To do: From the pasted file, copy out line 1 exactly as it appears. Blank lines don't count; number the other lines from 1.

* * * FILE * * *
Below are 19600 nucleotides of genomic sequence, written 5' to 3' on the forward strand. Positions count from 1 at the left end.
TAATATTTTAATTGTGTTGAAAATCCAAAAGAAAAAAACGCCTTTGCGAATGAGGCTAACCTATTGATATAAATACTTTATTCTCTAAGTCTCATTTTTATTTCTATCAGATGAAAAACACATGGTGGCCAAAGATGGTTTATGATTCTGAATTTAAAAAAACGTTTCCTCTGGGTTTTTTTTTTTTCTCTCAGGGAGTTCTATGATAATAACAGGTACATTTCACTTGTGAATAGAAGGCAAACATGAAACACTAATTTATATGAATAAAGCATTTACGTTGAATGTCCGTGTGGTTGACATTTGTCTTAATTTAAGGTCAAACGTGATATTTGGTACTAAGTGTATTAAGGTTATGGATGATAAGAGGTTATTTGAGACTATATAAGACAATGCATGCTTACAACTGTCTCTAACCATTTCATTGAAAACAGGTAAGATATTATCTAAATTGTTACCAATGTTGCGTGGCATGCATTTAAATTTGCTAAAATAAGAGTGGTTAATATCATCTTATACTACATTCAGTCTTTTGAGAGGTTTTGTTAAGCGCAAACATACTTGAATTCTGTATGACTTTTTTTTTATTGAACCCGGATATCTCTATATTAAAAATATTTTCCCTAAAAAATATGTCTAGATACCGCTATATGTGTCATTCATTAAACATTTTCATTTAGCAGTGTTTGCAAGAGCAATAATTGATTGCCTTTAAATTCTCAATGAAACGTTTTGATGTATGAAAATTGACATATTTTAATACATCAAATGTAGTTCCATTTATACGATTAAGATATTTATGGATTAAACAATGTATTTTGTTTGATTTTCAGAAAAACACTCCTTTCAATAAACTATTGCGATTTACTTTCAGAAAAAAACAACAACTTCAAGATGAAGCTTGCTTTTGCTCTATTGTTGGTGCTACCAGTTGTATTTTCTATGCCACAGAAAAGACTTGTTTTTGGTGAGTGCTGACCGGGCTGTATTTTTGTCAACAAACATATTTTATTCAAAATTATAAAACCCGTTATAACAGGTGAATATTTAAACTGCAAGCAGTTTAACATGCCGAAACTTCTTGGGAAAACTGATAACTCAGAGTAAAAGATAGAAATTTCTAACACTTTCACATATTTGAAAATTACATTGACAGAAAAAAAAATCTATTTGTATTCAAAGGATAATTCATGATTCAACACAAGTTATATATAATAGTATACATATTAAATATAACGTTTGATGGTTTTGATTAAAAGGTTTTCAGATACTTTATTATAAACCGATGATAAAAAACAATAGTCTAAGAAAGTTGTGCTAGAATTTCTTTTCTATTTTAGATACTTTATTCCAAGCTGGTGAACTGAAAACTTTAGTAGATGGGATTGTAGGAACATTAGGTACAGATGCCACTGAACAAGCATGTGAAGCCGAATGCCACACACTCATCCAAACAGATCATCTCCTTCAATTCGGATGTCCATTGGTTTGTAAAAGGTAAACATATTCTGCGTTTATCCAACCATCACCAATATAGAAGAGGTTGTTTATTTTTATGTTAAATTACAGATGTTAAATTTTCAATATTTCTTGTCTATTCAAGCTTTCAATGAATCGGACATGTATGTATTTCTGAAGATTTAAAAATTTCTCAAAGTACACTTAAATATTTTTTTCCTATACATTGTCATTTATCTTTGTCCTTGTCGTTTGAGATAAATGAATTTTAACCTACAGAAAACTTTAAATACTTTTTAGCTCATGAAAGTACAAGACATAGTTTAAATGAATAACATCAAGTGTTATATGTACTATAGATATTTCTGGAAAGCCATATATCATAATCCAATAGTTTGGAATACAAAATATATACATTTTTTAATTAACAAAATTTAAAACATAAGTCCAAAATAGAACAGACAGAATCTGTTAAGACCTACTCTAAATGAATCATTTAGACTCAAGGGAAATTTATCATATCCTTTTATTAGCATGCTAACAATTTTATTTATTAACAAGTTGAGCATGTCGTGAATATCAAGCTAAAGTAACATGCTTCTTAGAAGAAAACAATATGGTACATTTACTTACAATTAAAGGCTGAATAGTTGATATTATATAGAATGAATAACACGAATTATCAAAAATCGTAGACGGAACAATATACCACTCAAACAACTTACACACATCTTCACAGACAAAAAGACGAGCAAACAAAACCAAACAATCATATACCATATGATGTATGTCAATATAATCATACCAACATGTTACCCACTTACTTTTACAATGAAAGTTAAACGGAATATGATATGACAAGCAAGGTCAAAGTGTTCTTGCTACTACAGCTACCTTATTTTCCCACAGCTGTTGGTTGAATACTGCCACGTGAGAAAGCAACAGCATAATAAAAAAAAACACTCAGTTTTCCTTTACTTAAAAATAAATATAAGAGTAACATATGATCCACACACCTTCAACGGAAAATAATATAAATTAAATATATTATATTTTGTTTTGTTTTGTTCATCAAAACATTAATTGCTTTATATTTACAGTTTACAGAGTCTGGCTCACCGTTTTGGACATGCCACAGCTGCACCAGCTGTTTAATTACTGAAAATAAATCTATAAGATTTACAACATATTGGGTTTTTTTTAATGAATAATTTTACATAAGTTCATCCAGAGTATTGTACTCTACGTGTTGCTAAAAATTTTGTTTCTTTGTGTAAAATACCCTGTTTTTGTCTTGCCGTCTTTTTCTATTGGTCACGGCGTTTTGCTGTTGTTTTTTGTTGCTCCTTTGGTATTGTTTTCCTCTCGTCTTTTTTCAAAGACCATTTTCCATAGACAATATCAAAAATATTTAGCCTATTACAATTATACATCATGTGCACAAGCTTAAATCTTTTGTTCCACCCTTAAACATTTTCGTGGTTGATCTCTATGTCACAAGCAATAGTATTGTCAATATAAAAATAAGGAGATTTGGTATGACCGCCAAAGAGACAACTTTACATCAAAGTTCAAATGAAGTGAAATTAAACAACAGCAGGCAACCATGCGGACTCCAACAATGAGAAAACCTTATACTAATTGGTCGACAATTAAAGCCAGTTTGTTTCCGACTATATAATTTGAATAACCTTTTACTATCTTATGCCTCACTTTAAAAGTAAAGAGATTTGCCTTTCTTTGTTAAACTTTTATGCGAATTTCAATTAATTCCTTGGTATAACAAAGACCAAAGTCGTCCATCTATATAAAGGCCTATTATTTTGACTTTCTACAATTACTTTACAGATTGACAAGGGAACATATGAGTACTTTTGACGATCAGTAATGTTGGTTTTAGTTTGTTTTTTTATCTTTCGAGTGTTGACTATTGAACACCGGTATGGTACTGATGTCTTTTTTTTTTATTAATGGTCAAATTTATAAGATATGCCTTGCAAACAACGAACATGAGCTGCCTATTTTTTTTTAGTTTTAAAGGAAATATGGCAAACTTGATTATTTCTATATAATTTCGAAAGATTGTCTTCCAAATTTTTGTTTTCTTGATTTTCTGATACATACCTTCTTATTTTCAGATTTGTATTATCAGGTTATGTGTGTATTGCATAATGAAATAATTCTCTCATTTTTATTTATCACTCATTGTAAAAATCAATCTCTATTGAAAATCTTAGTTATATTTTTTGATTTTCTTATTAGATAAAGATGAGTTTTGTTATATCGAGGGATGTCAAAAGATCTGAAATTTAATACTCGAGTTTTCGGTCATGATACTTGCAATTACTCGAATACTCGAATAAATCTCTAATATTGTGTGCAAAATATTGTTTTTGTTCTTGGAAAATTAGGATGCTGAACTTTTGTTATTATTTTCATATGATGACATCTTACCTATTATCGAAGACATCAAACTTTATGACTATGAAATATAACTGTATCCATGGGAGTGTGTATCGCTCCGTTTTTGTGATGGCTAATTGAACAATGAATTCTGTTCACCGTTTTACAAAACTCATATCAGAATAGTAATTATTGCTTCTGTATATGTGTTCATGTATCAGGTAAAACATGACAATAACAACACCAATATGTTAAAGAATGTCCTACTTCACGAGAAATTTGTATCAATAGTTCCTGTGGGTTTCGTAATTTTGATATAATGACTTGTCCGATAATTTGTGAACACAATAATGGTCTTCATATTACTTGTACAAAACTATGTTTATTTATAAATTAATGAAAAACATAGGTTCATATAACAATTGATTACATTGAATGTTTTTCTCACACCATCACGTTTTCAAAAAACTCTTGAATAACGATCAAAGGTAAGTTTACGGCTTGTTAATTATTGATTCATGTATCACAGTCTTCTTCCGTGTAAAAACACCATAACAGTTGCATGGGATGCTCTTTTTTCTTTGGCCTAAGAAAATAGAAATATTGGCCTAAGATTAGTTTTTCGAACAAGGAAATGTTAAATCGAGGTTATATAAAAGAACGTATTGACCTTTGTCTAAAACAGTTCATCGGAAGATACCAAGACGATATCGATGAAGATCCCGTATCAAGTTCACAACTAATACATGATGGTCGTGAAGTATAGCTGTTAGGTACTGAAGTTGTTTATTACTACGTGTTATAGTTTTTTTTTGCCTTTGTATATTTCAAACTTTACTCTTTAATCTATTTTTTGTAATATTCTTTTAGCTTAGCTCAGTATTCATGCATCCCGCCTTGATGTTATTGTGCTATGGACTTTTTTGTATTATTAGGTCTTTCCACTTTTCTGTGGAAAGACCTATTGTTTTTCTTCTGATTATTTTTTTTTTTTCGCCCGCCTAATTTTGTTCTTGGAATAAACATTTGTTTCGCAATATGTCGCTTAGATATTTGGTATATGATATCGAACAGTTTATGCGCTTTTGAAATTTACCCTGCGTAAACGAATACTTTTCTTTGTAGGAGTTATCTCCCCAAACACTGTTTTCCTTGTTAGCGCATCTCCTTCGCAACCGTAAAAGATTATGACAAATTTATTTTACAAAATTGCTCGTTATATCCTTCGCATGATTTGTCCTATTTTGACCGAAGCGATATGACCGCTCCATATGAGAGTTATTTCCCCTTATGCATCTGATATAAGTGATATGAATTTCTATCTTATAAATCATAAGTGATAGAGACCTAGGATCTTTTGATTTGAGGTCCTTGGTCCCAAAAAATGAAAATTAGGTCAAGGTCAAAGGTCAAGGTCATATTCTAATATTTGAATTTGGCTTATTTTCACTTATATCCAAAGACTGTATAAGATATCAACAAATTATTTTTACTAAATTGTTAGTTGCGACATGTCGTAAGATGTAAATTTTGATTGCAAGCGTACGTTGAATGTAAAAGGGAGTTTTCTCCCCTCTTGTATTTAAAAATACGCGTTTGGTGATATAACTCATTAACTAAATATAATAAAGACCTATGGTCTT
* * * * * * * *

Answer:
Below are 19600 nucleotides of genomic sequence, written 5' to 3' on the forward strand. Positions count from 1 at the left end.